China Rejects First Shipment Of U.S. DDGs

December 26, 2013 12:19 AM

What Traders are Talking About:

Overnight highlights: There was no overnight trade coming out of Christmas. Grain markets reopen at 8:30 a.m. CT, while livestock trade resumes at 9:05 a.m. Light and choppy trade is expected this morning.


* China rejects first U.S. DDG shipment. China has rejected 2,000 MT of dried distillers grains (DDGs) due to the presence of MIR 162 (Syngenta's Agrisure Viptera), a GMO trait that the country has not yet approved, trade sources told Reuters. This is the first rejection of U.S. DDGs by China, but more are expected as quarantine authorities have reportedly stepped up inspections and are now testing all shipments of U.S. DDGs. Asian trading houses say they have asked exporters to halt shipments of U.S. DDGs out of concern about major rejections.

The long and short of it: While shipments of U.S. corn that are rejected by China have been moved of other Asian destinations, it will be harder to find a new home for the DDG shipments. This is another headwind the corn market faces in trying to put in a low.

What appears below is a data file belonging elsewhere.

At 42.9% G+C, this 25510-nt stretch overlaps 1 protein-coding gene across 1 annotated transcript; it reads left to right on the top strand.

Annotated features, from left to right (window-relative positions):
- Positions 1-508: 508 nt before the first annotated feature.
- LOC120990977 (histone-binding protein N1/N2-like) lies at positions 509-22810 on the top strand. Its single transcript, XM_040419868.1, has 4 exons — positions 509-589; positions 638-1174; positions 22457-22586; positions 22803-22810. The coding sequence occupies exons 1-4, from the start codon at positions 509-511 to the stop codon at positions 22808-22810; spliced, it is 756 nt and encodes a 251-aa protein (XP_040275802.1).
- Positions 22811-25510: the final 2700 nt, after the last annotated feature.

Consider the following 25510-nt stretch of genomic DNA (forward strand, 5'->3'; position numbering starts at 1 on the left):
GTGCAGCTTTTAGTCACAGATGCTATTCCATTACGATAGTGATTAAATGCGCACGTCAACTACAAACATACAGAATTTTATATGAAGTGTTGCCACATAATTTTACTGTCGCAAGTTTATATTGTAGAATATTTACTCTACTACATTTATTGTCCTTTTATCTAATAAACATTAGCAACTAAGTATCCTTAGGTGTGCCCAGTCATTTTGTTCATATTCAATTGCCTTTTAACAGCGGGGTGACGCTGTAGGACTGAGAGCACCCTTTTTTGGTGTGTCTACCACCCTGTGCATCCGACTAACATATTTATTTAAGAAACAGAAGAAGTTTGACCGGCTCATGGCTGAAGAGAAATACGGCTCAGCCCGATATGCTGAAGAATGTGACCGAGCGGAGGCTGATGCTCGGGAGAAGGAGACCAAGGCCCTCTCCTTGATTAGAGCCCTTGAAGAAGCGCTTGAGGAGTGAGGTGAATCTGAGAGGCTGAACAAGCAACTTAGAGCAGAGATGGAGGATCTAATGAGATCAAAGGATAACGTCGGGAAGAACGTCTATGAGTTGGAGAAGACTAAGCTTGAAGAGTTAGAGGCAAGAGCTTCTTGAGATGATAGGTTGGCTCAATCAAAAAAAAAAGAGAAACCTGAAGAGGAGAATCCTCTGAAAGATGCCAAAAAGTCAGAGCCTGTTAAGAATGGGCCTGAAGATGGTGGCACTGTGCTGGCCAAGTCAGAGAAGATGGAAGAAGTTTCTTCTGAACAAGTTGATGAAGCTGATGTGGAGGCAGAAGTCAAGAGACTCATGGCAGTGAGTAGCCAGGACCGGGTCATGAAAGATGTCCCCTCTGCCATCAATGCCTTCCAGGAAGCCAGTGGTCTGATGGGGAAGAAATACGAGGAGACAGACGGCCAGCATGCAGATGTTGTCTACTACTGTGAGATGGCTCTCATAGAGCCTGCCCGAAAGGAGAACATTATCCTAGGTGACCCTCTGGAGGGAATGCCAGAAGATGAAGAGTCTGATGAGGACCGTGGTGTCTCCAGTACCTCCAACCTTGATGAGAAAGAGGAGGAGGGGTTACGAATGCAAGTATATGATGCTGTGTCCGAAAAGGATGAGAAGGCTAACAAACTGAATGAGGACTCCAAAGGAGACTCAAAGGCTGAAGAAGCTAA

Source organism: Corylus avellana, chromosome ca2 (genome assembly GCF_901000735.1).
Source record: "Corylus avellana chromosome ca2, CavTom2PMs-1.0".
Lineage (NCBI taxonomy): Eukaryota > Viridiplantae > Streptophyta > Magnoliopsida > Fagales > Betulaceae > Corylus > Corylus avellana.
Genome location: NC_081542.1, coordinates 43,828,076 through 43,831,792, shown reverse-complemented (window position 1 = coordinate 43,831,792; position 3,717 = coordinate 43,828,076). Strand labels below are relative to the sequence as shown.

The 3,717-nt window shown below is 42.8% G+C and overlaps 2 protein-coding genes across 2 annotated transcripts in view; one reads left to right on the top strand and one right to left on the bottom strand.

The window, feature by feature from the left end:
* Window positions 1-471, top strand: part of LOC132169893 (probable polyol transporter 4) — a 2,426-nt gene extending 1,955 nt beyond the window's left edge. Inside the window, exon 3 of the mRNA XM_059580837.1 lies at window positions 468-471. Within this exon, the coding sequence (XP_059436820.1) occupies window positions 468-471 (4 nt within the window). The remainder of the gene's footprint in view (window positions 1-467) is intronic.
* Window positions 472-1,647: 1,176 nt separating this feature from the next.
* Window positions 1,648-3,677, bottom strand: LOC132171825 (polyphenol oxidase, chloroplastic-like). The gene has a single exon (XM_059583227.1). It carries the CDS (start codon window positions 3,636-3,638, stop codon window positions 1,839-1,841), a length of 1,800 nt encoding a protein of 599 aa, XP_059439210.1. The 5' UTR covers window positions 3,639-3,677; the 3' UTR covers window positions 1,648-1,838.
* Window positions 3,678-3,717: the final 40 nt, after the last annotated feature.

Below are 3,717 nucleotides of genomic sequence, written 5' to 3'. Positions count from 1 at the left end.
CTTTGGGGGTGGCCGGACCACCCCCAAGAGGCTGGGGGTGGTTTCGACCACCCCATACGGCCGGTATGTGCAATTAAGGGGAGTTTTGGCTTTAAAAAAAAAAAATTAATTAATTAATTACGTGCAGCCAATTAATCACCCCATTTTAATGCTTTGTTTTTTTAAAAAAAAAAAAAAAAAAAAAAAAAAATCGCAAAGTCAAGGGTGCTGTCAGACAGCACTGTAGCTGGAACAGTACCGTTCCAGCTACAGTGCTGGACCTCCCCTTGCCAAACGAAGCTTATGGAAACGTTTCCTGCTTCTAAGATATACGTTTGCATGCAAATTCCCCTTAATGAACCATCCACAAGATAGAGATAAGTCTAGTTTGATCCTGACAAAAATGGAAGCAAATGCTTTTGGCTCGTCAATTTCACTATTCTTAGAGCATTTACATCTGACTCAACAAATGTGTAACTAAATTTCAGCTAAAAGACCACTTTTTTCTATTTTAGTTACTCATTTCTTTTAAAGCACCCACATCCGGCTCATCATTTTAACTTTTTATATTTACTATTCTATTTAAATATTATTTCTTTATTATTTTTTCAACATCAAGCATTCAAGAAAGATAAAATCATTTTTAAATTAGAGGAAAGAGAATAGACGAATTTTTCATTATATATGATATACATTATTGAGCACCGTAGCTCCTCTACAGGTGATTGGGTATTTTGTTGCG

* Chinese outlook: Slightly lower GDP, steady land and food policies. China's full-year GDP is expected to come in at 7.6%, which would hit the government's target, but would be down a tick from 2012. China is expected to set its economic growth target at 7.5% for 2014. Meanwhile, China will stick with policies to maintain food self-sufficiency and protect farmland from urban encroachment, dousing speculation that new reforms would give the market a bigger say in food supply and rural development.

The long and short of it: While China has new leadership, it appears there won't be major changes in the year ahead. There has been some hope that the new (and younger) Chinese leadership would spur some immediate changes in the country.

* Quiet trade expected. Price action was light and choppy ahead of Christmas and more of the same is expected today and Friday. Some (many) traders will take an extended holiday break, meaning trading volume is expected to remain low to close out the week. Much of the price action the rest of this week and early next week is likely to be year-end positioning as traders wrap up their books for the year. That could lead to short-covering in corn and wheat, and long liquidation in soybeans, though traders have shown a limited willingness on that front so far.

The long and short of it: Low trading volume typically means light and choppy trade, but it can lead to increased volatility as it doesn't take as much to get the market moving in thin trade.


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